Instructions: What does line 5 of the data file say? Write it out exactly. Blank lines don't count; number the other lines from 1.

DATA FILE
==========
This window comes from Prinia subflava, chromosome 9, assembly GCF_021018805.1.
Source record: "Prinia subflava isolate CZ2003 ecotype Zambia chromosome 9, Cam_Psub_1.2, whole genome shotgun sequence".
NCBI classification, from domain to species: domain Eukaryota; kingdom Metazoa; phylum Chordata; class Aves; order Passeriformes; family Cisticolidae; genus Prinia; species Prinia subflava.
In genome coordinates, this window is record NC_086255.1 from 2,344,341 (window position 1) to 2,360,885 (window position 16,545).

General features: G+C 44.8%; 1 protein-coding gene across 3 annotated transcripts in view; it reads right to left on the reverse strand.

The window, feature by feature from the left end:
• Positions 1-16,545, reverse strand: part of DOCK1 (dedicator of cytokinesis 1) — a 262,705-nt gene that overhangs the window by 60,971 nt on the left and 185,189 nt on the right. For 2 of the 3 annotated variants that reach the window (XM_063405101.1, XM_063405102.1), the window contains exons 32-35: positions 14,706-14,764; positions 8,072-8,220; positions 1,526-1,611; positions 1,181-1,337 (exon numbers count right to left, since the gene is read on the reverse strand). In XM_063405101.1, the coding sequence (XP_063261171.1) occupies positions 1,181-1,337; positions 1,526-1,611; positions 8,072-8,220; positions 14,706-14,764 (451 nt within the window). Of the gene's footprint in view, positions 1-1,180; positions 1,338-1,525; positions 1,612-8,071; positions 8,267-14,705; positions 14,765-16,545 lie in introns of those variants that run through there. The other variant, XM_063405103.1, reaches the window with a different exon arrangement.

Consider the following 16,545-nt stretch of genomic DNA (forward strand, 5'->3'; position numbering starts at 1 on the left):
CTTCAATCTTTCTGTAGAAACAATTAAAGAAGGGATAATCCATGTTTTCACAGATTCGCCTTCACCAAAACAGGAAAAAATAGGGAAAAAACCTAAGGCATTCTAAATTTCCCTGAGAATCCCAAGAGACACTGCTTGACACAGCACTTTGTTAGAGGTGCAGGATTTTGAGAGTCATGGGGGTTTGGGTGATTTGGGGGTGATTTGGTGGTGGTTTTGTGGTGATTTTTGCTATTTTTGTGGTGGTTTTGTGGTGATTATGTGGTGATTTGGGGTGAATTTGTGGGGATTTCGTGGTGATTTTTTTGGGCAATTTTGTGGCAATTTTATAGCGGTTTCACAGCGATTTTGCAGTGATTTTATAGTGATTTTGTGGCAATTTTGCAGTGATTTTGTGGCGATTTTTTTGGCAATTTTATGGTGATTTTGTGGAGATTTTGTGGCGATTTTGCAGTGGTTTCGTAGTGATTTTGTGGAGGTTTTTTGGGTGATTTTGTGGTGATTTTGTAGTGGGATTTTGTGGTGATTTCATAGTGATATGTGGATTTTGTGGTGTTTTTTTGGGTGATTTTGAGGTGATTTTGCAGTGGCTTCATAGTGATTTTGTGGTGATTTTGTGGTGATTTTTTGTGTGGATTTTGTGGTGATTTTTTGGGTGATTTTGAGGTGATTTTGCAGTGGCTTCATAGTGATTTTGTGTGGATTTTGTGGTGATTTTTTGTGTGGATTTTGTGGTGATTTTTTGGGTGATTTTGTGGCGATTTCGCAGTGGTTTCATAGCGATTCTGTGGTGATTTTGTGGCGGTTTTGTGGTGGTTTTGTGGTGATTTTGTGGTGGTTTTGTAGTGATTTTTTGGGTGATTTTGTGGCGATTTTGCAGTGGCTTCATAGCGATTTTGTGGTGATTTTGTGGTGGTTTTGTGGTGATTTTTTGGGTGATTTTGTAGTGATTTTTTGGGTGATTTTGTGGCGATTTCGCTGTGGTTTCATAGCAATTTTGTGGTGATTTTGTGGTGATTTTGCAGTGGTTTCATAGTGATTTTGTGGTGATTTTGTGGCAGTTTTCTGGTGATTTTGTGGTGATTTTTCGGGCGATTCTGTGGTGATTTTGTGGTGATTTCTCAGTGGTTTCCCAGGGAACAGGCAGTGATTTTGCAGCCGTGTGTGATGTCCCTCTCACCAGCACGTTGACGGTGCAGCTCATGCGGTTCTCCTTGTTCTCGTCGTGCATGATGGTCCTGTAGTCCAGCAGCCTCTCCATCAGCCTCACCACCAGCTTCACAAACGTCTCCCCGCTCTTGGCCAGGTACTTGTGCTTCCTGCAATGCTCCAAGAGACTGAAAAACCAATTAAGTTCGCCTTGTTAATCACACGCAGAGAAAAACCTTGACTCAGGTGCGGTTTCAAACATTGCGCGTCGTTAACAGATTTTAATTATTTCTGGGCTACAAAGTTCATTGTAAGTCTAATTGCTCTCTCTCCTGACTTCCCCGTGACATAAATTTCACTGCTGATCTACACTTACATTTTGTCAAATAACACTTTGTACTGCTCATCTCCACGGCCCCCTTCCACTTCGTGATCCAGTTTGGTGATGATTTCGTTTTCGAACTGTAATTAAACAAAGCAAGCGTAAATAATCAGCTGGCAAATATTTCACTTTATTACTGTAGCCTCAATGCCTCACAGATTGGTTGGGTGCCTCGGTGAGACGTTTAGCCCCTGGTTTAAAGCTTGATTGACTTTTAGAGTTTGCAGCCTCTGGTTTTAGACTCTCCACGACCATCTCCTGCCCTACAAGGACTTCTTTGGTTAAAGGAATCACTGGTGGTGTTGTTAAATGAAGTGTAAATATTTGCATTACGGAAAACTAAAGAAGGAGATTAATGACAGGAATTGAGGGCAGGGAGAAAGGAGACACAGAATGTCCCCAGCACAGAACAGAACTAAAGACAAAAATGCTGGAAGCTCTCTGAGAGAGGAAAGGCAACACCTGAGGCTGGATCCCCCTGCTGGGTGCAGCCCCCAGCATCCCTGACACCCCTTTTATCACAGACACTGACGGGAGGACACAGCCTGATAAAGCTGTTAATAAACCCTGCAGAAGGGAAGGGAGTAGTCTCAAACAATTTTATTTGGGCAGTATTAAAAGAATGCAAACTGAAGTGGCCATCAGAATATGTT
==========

General features: G+C 44.8%; 1 protein-coding gene across 3 annotated transcripts in view; it reads right to left on the reverse strand.